Here's an impression from my session, Alexandre Teterin was there too, he talked a few minutes about the air traffic control system that won the Duke's Choice Award. Unfortunately, I didn't take a pic of him while he was talking!
Most of the presentation was a generic introduction to the NetBeans Platform. The reasons for using the NetBeans Platform were covered, many examples were shown, and key concepts, such as "Module" and "TopComponent" and "Node" were touched on:
I then discussed in detail a real life use case, based on Alexandre's scenario, i.e., an air traffic control system. The imaginary requirement is that an air traffic control system needs to be developed, for managing runways and their engineers, but that the implementations for our two customers, one in Moscow and the other in St. Petersburg, need to be slightly different. The imaginary Moscow airport has multiple runways, while the imaginary St. Petersburg airport only has one runway. Hence, the feature for reassigning engineers to different runways is only relevant to Moscow, not to St. Petersburg.
How to create a codebase that effectively handles the above requirements? I discussed that the starting point would be to create a RunwayFramework, i.e., a suite of modules that provide base functionality for all implementations. Next, on top of that basis, two applications, one for Moscow, one for St. Petersburg, can be created. Each runway (with imaginary names such as "Pushkin") is defined within its own module and loaded into the system at runtime, so that the application can be extended via modules, either at design time or runtime.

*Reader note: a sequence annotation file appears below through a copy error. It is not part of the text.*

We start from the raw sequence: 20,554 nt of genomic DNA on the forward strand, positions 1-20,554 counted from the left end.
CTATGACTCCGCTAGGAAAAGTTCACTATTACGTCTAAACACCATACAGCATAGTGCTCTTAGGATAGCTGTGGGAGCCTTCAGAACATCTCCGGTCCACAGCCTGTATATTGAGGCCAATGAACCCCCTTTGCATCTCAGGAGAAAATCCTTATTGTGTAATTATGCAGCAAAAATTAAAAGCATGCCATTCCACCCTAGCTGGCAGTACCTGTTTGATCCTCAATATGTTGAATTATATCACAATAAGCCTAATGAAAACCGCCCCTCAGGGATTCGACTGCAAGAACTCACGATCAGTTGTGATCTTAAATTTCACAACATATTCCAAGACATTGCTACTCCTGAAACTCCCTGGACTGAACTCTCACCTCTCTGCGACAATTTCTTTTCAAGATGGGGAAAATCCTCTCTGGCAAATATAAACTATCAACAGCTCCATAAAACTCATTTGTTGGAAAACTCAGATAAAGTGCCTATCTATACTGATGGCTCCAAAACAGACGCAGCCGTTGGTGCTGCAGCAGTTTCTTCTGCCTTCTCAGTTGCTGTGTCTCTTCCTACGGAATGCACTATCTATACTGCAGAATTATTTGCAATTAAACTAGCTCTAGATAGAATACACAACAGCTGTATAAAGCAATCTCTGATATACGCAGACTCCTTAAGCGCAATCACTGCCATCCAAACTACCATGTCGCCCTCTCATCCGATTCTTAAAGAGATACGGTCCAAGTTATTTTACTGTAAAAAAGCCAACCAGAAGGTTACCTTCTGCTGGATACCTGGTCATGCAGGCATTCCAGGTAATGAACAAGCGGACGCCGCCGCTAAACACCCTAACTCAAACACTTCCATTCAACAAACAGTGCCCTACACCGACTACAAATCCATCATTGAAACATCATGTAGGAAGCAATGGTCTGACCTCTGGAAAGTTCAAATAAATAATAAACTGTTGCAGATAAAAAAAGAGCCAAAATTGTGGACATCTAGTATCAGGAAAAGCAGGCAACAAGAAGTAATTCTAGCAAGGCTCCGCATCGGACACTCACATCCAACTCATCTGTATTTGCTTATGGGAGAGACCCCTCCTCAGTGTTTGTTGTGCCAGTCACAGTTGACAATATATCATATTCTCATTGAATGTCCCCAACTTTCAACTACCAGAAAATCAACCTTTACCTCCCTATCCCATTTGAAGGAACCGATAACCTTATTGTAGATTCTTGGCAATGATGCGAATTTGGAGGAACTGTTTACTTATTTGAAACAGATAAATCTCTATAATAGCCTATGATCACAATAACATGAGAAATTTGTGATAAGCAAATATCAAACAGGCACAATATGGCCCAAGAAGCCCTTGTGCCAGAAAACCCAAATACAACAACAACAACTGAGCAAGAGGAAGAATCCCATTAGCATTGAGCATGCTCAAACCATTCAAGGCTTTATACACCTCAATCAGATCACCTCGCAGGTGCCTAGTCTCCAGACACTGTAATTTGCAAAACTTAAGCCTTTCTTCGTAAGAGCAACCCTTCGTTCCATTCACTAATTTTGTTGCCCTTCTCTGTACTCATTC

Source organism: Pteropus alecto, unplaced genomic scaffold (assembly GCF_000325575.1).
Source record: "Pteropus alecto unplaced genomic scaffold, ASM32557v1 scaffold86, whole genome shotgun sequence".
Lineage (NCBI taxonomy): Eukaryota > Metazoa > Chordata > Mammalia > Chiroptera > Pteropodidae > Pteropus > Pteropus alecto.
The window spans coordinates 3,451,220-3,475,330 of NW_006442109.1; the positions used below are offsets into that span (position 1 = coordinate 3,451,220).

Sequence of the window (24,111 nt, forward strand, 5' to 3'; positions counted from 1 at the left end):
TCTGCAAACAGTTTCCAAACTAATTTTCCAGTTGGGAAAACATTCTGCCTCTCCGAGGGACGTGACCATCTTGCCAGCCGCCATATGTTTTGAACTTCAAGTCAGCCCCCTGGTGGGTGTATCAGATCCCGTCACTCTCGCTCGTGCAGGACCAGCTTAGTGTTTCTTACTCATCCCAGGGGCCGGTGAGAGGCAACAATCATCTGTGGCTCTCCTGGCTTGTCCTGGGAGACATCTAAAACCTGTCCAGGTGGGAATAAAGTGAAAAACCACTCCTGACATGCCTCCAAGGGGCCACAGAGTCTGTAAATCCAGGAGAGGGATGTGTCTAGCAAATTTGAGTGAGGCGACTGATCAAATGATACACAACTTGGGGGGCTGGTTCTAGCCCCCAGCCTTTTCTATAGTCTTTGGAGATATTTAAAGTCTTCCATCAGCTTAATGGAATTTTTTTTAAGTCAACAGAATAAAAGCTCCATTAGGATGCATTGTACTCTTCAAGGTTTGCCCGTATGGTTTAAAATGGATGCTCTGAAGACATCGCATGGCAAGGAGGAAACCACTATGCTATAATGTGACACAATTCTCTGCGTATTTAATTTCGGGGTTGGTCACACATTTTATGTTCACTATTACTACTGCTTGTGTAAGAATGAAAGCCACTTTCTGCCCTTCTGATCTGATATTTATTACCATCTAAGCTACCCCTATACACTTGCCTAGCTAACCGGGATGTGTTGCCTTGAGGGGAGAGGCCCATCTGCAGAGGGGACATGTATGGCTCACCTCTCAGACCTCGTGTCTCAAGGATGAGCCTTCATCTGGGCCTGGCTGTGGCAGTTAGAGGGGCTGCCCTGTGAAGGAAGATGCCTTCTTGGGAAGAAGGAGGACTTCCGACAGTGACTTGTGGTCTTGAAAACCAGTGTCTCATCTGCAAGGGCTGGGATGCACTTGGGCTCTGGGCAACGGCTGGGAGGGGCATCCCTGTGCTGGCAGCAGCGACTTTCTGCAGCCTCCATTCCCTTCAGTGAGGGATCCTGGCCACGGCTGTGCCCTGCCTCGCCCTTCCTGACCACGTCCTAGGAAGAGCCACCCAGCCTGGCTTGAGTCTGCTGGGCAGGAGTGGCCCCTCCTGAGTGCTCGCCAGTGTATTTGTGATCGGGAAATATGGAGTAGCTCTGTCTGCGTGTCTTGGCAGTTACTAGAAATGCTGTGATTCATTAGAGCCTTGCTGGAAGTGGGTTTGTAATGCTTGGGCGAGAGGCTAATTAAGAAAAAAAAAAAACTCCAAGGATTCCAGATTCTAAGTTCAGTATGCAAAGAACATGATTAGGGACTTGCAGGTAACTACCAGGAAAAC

The above structure is visualized as follows in the IDE:
And here's the Moscow implementation, each top node in the Runway Viewer showing the available runways, with their engineers, together with a button in the toolbar that is highlighted when an engineer is selected, so that the selected engineer can be reassigned to another runway. Clicking on a runway shows the runway (in the prototype below, each runway is simply an image of course):
Next, here's the St. Petersburg implementation, which only has one runway, hence there's no button in the toolbar (other than the Save button, which is there too in the Moscow implementation) for reassigning engineers to runways:
A few people have expressed an interest in playing with this code and adapting it to other purposes. Here each of the above can be found and downloaded:
In addition to the above, I attended sessions on JavaFX (by Steve Chin
and Jim Weaver), as well as a Steve Chin session on the Raspberry Pi. Good times with Paul and Gail Anderson, in particular, too, wandering around a very tall shopping mall on the last night especially.
And, finally, I spent a lot of time at the Tretyakov, I especially liked the collection of late 19th century Russian paintings.
In short, JavaOne Russia was great, I really enjoyed it, great to be in Moscow, and I met a lot of cool Java developers at the same time.